The governments of China and Brazil last week signed a Memorandum of Understanding (MoU), which establishes a framework for setting up and operating the Brazil-China Cooperation Fund for Increasing Productive Capacity.

This MoU is the result of bilateral negotiations that followed President Michel Temer’s visit to China at the beginning of September. China and Brazil are the biggest developing countries in the East and West hemispheres. Since 2009, China has been Brazil's largest trading partner, with trade amounting to USD 80 billion in 2014 and over USD 66 billion last year.

The Brazil-China Cooperation Fund will be capitalised in a value of up to USD 20 billion, USD 15 billion from China and USD 5 billion from Brazil. These funds will be allocated to projects approved by the steering committee and investments may take the form of debt or equity. The aim is to have the fund running normally by the end of the year.

Brazil has strict ‘local content’ regulations governing the proportion of goods and services that must be produced domestically and tight labour laws. However, the Brazilian economy has been struggling with the recent fall in commodity prices and disruption caused by the giant “Lava Jato” corruption scandal. At the same time, it needs to invest heavily in infrastructure, to improve competitiveness and return to growth. Therefore, the fund will be allocated mainly to projects considered a priority in the infrastructure sectors and to projects promoting industrial cooperation between the two countries.

Dyogo Oliveira, the Brazilian Minister of Planning, Development and Management advised that priority will given to projects listed in the recently announced Investment Partnerships Program (PPI). Projects in energy, logistics, advanced technology, agriculture, agro-industry, agricultural storage, mineral resources, manufacturing and digital services may all qualify for support from the fund. The activities must be mutually beneficial for both countries.

The Brazilian minister explained that “The projects will be rolled out in Brazil, and the USD 20 billion will come from various sources, as the projects get approved. There may be resources from FI-FGTS, BNDES and from the private sector. We are talking about a resource coordination mechanism to make the projects viable".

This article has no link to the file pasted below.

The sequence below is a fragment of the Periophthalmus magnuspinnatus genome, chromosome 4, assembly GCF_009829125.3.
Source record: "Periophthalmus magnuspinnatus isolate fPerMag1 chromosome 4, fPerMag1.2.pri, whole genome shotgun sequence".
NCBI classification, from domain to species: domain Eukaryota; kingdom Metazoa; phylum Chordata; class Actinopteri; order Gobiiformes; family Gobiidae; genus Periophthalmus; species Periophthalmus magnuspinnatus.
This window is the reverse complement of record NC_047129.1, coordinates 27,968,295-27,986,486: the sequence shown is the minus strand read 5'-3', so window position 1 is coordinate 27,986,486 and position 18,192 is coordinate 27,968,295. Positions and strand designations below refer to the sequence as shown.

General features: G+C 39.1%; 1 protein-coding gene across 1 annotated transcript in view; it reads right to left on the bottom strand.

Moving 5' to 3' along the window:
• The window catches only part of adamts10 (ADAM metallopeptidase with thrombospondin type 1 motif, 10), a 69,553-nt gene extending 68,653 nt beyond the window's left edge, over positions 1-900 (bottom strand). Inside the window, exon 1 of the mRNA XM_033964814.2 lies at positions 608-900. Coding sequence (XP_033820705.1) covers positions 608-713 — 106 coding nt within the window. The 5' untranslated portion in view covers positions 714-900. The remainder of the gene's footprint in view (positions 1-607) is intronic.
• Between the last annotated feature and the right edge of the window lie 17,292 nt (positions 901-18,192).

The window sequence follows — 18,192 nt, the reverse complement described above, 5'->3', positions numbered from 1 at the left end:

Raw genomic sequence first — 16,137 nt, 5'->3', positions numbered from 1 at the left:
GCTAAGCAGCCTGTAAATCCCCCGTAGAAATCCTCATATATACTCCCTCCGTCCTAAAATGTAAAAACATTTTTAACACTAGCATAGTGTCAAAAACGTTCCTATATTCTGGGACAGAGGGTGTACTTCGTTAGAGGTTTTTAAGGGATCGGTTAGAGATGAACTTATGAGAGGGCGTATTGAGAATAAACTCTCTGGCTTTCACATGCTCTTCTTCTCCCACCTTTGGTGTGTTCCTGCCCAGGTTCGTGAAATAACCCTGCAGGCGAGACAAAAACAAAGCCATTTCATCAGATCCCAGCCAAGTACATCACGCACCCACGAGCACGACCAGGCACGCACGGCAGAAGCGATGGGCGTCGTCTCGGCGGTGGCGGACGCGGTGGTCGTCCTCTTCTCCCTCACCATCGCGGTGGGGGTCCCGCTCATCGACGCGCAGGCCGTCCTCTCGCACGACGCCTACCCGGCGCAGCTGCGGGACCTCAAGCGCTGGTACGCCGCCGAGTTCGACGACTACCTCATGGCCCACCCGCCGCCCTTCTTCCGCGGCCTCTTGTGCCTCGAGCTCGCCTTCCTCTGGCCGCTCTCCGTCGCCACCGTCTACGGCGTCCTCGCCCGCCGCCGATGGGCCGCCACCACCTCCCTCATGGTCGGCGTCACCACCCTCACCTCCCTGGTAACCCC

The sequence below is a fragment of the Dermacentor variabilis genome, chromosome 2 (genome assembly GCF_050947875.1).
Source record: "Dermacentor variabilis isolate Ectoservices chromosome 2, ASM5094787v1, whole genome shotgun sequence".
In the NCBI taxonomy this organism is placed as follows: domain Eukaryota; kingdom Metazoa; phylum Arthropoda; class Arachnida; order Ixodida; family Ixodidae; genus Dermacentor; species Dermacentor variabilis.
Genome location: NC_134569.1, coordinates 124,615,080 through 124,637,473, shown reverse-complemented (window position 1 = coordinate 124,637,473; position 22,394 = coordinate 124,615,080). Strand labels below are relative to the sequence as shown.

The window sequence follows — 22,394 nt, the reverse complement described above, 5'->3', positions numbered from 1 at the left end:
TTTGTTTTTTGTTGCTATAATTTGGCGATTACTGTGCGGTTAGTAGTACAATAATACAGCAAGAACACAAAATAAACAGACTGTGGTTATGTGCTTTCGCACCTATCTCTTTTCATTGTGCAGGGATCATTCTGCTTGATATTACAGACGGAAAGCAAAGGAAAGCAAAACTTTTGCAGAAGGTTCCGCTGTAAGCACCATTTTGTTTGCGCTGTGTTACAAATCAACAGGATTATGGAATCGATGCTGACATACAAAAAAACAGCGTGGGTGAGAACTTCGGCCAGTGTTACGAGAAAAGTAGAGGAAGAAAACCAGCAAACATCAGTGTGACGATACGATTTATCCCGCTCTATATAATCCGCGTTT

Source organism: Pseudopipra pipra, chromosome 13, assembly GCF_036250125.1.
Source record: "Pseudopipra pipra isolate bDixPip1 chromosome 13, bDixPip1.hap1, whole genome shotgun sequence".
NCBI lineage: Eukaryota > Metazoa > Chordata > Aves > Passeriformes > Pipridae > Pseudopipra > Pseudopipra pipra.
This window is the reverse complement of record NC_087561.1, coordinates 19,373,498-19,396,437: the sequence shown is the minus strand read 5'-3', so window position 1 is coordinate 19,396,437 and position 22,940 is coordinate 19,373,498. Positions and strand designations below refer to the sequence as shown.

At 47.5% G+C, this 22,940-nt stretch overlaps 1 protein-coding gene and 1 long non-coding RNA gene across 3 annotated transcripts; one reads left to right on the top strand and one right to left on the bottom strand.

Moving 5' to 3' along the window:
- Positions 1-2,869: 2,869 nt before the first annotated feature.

In China, the resources will emanate from the Latin American Industrial Cooperation Investment Fund (Claifund). The Chinese minister stated that “Implementing the fund is something unprecedented in Latin America and probably in other continents. The fund should be reason for celebration and shows real foreign interest in the country”.

Resources from the Cooperation Fund may only be accessed by Brazilian or Chinese companies. However, their allocation will not be conditioned upon the acquisition of equipment or materials from the other country. The fund may, however, leverage the participation of Chinese companies in upcoming infrastructure concession rounds in Brazil. Chinese companies have already been very active in recent tenders for transmission lines and have rapidly grown their portfolio of Brazilian electricity assets, with acquisitions in generation and distribution as well. With this new source of funding, and the political support implicit in this initiative, that activity is expected to continue in the near future and may be extended to other sectors.